UM's Brighton North Street work has been 'Highly Commended' at the 2017 Landscape Institute Awards, in the category of 'Adding Value through Landscape', highlighting how the public realm can revitalise local economies, and strengthen communities.
We are delighted to announce that, as part of a team led by Civic Engineers, we have been appointed by Glasgow City Council to help deliver a £1.8 million contract for the design of the transformative city centre ‘Avenues’ project. The project is supported by the £1.13billion Glasgow City Region City Deal, of which £115million is allocated for the Avenues.
This new commission will focus on taking forward our previous work, over a number of years, to identify the streets that will yield the greatest return on investment for the City, and its citizens; to establish the Avenues design concept; and to prove the success of this concept through the Sauchiehall Street Avenue Pilot Project (due to start on site in early 2018). The commission will deliver the first seven Avenues on key city centre streets and spaces, delivering an improved public realm that invites more people to walk, cycle, and spend time in the city.
A call for ‘fresh thinking’ that will only perpetuate the problem.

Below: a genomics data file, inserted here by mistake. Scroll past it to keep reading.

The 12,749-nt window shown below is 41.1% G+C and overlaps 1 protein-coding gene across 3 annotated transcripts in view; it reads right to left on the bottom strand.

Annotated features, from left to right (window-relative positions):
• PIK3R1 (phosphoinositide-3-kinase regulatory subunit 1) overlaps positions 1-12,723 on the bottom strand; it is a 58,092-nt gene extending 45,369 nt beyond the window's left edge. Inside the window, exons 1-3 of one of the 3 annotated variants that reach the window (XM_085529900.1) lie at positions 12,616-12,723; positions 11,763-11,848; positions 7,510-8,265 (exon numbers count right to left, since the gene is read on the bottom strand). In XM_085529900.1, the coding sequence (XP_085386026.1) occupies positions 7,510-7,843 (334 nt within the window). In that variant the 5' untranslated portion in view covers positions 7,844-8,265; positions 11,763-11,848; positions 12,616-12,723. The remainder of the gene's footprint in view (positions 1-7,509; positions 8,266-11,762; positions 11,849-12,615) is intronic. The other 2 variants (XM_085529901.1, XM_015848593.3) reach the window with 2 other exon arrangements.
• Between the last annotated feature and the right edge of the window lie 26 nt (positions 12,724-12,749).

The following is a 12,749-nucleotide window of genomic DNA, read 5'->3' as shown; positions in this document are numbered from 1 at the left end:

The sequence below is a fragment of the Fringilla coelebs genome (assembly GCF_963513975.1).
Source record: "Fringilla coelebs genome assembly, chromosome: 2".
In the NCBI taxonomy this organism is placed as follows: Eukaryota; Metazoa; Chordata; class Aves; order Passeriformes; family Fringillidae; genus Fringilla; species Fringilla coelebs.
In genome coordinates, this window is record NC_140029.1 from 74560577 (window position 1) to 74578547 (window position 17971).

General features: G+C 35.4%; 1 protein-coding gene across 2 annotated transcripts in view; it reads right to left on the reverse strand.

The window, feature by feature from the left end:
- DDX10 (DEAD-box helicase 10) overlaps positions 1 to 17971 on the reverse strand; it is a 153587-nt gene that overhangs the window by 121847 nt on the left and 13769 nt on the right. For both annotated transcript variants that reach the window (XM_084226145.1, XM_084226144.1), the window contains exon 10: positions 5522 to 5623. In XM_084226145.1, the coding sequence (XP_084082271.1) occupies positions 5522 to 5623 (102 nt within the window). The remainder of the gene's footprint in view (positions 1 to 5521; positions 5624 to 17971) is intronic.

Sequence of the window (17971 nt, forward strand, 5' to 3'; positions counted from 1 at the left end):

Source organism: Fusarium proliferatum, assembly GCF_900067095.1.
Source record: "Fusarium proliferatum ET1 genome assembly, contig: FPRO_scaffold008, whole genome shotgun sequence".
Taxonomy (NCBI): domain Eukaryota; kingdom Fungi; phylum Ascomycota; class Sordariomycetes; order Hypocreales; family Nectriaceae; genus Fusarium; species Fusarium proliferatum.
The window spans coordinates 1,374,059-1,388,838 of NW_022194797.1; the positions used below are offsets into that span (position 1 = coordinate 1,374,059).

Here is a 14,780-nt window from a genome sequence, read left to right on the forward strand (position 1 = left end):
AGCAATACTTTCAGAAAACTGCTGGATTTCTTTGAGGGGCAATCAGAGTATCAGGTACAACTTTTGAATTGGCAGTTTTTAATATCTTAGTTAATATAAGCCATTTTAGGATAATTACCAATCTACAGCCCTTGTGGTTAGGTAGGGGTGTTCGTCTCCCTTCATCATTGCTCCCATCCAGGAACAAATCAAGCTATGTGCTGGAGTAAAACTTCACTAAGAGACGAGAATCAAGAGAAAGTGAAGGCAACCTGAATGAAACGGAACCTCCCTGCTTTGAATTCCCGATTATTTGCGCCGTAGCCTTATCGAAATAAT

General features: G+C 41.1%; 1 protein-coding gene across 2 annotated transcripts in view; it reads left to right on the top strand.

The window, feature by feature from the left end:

Details were recently published about how to enter for the third Wolfson Economics Prize. The Wolfson in question is Lord Wolfson of Aspley Guise, aka Simon Wolfson, Chief Executive of Next. He’s a life peer; as is his father, a former chairman of Next.
It’s time to stop using a phrase that only serves to confuse
(Readers recognising, in my title, an homage to the 1960s/early 70s TV ad campaign for Schweppes, voiced by the suave William Franklyn, get a bonus point. The rest of you – Google it.)
I’ve just got round to watching the coverage that BBC Breakfast gave recently (29th September) to what the presenter introduced as “So-called ‘Shared Space’”. The coverage comprised three separate live visits to Poynton in East Cheshire along with the repetition of a pre-recorded piece featuring both Poynton and a scheme just off London’s Sloane Square, in Holbein Place.
Today is 6th May 2016, and Londoners have just elected Sadiq Khan as their new Mayor – the third the city has had, and the fifth Mayoral term since the creation of the role in 2000.
Their negative impacts on the environment are obvious: the energy and resources used to produce them; the difficulty with dealing with them once they become refuse; and the visual impact they can have when plastic bags often end up as litter. This new law brings England into line with the rest of the UK, with the Government predicting up to an 80% reduction in the use of plastic bags in our supermarkets.